by the U.S. Naval Institute


296 pages, 8.5" x 11"

  • Description
  • Chapter List
During World War II the U.S. Navy used sports to condition recruits both mentally and physically for combat. The Naval Aviation Physical Training (V-5) Program compiled specific manuals outlining the instruction in each sport. Boxing is the essence of the fighting man, and from time immemorial it has been used to train, harden and discipline military personnel. Plus, army trainers have always considered boxing the best training possible for bayonet fighting. It is only natural, then, that boxing was central to the V-5 training program.

Boxing, originally published in 1943, was compiled by boxing champions and coaches to teach World War II cadets how to take a punch and fight back viciously, calmly and with deadly intent. The manual was so successful that the U.S. Naval Institute reissued it several times, and copies of the original manual are still in high demand.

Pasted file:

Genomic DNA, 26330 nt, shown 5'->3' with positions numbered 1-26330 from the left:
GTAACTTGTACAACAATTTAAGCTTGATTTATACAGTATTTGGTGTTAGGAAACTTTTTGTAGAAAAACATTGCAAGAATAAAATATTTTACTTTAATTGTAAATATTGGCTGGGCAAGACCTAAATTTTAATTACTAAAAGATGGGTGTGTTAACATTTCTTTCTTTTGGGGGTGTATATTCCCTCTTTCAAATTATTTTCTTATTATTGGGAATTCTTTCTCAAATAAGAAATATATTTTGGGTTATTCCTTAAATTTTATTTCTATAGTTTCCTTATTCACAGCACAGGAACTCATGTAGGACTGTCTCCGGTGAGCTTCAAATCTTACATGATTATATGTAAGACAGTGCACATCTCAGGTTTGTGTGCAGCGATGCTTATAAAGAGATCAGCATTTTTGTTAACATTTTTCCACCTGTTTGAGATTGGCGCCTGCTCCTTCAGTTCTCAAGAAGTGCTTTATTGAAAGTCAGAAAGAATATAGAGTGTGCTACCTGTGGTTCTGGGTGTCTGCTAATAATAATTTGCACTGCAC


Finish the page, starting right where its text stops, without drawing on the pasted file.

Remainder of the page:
Get yourself into top fighting shape by following the combat-proven boxing drills used by generations of naval recruits.
1) The History of Boxing
2) The Place of Boxing in the Naval Aviation Physical Training Program
3) Facilities, Gear and Safety in Boxing
4) Procedure and Method in the Teaching of Boxing
5) Conditioning for Boxing
6) Position, Movement and Hitting Power
7) Straight and Bent Arm Blows and Technique-The Left Lead
8) Straight and Bent Arm Blows and Technique- The Right Lead
9) Feinting and Drawing , Clinching and Infighting
10) Ring Science
11) The Naval Aviation Boxing Program